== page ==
• Solubility in both water and fat, as an orally administered drug needs to pass through the intestinal lining after it is consumed, carried in aqueous blood and penetrate the lipid cellular membrane to reach the inside of a cell. A model compound for the lipophilic cellular membrane is 1-octanol (a lipophilic hydrocarbon), so the logarithm of the octanol/water partition coefficient, known as LogP, is used to predict the solubility of a potential oral drug. This coefficient can be experimentally measured or predicted computationally.

  • Potency at the target of interest. High potency (high value of IC50) is a desirable attribute in drug candidates, as it reduces the risk of non-specific, off-target pharmacology at a given concentration. When associated with low clearance, high potency also allows for low total dose, which lowers the risk of idiosyncratic drug reactions.

  • Several scoring methods can be used to express druglikeness as a function of potency and physicochemical properties, for example ligand efficiency and lipophilic efficiency.


Drug discovery library, cont.

  • Since the drug is transported in aqueous media like blood and intracellular fluid, it has to be sufficiently water-soluble in the absolute sense. Solubility in water can be estimated from the number of hydrogen bond donors vs. alkyl sidechains in the molecule. Low water solubility translates to slow absorption and action. Too many hydrogen bond donors, on the other hand, lead to low fat solubility, so that the drug cannot penetrate the cell membrane to reach the inside of the cell.

  • Molecular weight: The smaller the better, because diffusion is directly affected. Eighty percent of traded drugs have molecular weights under 450 daltons; they belong to the group of small molecules.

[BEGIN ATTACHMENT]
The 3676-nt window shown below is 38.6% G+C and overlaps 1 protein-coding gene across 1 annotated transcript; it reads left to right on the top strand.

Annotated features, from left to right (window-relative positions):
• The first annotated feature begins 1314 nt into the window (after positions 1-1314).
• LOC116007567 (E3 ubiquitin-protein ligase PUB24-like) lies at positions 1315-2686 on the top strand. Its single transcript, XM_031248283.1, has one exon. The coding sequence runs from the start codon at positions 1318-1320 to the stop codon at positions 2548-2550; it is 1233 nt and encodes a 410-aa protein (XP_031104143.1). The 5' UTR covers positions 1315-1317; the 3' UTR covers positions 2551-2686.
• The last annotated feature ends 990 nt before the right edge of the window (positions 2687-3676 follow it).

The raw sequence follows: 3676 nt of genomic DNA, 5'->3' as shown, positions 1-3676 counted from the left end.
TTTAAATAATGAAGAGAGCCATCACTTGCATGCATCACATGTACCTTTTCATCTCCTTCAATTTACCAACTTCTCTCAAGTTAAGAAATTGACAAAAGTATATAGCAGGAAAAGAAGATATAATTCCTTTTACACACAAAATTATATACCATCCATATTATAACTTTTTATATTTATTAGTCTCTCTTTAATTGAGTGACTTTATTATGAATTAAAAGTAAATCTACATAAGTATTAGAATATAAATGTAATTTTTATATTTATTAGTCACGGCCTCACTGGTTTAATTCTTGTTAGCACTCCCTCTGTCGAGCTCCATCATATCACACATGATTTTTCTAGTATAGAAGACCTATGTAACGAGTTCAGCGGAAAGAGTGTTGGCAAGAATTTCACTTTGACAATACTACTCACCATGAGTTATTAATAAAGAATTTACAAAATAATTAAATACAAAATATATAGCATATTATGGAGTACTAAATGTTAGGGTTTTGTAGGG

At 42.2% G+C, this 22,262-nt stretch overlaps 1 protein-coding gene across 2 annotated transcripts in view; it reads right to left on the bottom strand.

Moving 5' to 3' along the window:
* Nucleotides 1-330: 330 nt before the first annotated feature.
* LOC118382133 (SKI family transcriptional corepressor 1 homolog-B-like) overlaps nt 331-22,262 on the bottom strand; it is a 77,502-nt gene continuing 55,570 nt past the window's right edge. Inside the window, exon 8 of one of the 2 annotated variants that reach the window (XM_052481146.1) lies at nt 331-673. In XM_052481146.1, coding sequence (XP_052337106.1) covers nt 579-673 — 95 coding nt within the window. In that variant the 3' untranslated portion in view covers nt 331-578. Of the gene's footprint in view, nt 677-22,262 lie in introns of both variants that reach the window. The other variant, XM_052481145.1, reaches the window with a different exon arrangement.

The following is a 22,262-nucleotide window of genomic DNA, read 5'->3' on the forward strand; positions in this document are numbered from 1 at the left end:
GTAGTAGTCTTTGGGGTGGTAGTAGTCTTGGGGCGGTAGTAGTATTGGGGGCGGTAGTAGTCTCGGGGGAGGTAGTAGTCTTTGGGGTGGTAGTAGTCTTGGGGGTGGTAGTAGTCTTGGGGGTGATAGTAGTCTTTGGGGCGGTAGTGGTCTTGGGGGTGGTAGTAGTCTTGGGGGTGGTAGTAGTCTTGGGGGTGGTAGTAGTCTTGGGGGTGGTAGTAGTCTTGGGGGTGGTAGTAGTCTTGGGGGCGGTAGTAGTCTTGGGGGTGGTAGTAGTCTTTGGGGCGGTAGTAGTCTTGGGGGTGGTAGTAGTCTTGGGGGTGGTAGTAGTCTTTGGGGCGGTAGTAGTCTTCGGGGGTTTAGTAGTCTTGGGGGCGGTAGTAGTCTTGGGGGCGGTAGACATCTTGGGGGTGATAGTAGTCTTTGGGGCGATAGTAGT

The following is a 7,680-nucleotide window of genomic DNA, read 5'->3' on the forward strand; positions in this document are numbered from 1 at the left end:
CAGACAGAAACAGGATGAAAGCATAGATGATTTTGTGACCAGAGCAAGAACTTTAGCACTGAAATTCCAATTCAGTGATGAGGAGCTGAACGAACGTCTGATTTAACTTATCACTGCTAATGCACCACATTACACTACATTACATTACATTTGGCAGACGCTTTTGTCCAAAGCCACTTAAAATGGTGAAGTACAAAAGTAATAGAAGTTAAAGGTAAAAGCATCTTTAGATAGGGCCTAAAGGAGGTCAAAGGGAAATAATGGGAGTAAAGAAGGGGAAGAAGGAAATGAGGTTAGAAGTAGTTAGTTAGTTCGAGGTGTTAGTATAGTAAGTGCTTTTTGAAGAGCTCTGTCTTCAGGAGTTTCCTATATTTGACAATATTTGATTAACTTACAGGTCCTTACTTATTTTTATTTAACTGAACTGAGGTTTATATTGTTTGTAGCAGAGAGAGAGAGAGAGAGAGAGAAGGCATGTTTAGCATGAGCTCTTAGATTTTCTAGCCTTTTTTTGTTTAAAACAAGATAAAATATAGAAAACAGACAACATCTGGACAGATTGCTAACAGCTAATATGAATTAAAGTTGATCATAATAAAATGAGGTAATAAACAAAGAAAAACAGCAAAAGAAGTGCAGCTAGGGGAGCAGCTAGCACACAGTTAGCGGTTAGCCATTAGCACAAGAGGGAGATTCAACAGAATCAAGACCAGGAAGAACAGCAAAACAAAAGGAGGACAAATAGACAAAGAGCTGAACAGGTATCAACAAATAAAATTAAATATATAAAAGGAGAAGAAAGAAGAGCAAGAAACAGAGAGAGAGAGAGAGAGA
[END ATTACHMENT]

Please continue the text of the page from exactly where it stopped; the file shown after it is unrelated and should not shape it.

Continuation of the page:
• Substructures that have known chemical or pharmacological properties. For example, alkylnitro compounds tend to be irritants, and Michael acceptors, such as enones, are alkylating agents and thus potentially mutagenic and carcinogenic.

  • A traditional method to evaluate druglikeness is to check compliance of Lipinski's Rule of Five, which covers the numbers of hydrophilic groups, molecular weight and hydrophobicity.


Lipinski’s rule of 5

  • A traditional method to evaluate druglikeness is to check compliance of Lipinski's Rule of Five, which covers the numbers of hydrophilic groups, molecular weight and hydrophobicity.

  • Lipinski's rule states that, in general, an orally active drug has no more than one violation of the following criteria:

  • No more than 5 hydrogen bond donors (nitrogen or oxygen atoms with one or more hydrogen atoms)

  • Not more than 10 hydrogen bond acceptors (nitrogen or oxygen atoms)

  • A molecular mass less than 500 daltons

  • An octanol-water partition coefficient[5] log P not greater than 5

  • Note that all numbers are multiples of five, which is the origin of the rule's name. As with many other rules of thumb, there are many exceptions to Lipinski's Rule.


Pharmacological assays

An assay is an experimental procedure for qualitatively assessing or quantitatively measuring the presence or amount or the functional activity of a target entity, which can be a drug or biochemical substance or a cell in an organism or organic sample.



Rational drug design

aka, Computer Aided Drug Design (CADD) or Computer Aided Molecular Design (CAMD)

HIV Protease


Rational drug design

HIV Protease